Feedlot placements of 1.65 million head reported in Friday’s monthly Cattle on Feed report are 15% higher than the previous year. That’s on the upper end of what analysts were expecting.

According to the Dow Jones survey ahead of the report, Penton market analyst John Otte explained Friday morning that analysts expected an average of 9% more cattle placed in February. The range was  102% to 118.2%.

“Recent husky feedlot closeout profits are luring feedlot operators to place cattle,” Otte explained earlier in the week. “At some point lack of feeder cattle available to place will curtail placements. That will point to sharply lower fed cattle supplies six to eight months later.”

On Thursday, Steve Meyer and Len Steiner said in the Daily Livestock Report that Umer Barry’s pre-report survey had analysts estimating February placements of more than 9%, with one estimate as high as 18% more.

“The feedlot placement picture represents the classic economic tension between current costs and anticipated value,” Steiner and Meyer say. “On the one hand is record-low supplies of feeder cattle and on the other is record-high futures values — which may or may not pan out to be record-high actual values.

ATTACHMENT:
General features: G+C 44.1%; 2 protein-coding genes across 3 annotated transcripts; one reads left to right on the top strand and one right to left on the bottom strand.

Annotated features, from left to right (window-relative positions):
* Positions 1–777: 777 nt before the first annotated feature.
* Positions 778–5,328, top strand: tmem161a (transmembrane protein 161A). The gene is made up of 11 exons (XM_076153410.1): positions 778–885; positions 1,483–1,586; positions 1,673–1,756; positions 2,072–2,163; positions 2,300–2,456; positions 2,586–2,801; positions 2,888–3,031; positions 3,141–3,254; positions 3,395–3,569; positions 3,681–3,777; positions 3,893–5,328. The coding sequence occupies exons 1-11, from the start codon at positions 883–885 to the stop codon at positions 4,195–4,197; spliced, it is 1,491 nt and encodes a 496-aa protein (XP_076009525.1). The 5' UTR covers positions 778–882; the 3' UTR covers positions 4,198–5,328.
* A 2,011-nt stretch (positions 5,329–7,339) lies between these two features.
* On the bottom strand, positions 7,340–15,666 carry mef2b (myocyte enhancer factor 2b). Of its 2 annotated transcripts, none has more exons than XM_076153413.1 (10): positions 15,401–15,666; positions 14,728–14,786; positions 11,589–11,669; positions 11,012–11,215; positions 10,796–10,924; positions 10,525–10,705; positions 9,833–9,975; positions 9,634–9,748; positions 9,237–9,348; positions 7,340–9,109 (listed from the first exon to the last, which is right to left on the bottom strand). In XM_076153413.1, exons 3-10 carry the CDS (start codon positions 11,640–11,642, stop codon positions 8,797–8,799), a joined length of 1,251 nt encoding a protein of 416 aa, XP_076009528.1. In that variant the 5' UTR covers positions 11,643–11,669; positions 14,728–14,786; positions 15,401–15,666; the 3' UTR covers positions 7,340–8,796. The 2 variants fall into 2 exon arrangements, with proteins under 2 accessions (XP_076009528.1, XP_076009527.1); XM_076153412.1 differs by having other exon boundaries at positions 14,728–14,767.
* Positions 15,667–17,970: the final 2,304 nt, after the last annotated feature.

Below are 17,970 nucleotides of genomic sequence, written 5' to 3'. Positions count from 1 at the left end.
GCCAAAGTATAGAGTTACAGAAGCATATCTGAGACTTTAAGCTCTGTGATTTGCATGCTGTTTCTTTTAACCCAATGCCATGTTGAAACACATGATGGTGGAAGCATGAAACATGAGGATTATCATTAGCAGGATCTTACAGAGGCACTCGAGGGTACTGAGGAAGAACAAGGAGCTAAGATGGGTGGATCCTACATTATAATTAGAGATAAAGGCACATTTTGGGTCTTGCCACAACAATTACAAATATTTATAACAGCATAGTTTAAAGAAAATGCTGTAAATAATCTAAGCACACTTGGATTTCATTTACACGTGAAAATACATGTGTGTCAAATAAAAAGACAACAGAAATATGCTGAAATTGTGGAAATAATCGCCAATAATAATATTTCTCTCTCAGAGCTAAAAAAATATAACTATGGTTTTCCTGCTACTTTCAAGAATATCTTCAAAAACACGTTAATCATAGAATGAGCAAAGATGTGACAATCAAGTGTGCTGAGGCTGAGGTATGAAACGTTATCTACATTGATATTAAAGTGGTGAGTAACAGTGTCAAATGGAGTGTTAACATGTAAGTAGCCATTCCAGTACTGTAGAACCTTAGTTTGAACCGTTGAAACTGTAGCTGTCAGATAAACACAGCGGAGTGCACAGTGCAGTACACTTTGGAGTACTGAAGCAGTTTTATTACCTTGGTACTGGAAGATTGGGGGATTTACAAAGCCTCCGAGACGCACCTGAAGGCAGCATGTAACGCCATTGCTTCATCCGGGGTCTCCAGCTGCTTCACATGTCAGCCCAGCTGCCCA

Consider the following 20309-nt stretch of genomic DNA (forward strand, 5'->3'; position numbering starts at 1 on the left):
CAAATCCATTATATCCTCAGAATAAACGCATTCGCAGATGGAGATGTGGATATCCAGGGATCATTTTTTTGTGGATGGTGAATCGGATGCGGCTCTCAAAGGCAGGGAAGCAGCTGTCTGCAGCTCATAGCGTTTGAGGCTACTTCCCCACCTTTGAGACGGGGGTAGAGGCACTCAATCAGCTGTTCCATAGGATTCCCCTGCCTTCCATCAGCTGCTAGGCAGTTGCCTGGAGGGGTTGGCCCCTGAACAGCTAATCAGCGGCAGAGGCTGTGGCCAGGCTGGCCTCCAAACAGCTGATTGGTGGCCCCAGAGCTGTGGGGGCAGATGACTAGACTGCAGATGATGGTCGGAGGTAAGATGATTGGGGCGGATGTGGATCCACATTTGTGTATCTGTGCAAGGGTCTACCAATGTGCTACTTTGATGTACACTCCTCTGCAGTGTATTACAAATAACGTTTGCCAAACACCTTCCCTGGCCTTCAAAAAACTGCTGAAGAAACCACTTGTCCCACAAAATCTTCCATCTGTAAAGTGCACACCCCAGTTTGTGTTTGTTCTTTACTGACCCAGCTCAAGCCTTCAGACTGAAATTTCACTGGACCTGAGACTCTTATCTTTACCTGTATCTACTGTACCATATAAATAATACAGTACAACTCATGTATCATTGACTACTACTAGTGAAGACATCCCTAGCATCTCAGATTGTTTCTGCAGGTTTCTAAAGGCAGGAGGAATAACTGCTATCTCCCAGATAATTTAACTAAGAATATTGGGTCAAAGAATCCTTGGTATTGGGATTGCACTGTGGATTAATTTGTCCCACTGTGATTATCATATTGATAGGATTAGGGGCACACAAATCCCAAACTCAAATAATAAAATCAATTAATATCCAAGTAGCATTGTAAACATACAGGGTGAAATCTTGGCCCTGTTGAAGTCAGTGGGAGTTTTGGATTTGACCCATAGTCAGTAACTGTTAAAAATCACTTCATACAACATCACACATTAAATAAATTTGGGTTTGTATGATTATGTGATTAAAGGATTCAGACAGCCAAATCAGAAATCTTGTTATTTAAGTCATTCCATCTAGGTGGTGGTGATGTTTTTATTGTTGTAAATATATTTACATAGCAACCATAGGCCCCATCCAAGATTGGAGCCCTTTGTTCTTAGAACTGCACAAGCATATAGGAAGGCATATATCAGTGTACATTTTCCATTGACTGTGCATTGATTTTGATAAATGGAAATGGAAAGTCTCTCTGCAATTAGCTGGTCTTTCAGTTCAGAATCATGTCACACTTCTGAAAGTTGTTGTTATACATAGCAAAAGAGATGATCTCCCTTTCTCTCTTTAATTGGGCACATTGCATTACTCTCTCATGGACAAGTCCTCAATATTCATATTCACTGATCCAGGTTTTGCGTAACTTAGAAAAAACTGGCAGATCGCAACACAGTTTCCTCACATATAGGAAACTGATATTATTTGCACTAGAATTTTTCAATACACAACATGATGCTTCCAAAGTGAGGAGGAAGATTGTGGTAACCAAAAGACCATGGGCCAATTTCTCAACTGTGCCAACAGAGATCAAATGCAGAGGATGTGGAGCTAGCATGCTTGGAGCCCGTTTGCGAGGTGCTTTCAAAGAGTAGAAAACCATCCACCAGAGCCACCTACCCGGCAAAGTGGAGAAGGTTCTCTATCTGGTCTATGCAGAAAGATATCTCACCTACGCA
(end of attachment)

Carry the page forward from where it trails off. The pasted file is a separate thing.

“Higher February placements might be interpreted as pointing to a rise in beef supply later,” Otte explained. However, he also points out the on-feed inventory marks the 19th straight month the inventory was lower than the same month a year earlier.

According to Friday’s COF report, the inventory of cattle on feed (10.8 million head) is 1% less than a year earlier.

February marketings (1.55 million head) represented a 3% decrease from the prior year, which was dead square with what analysts expected prior to the report.

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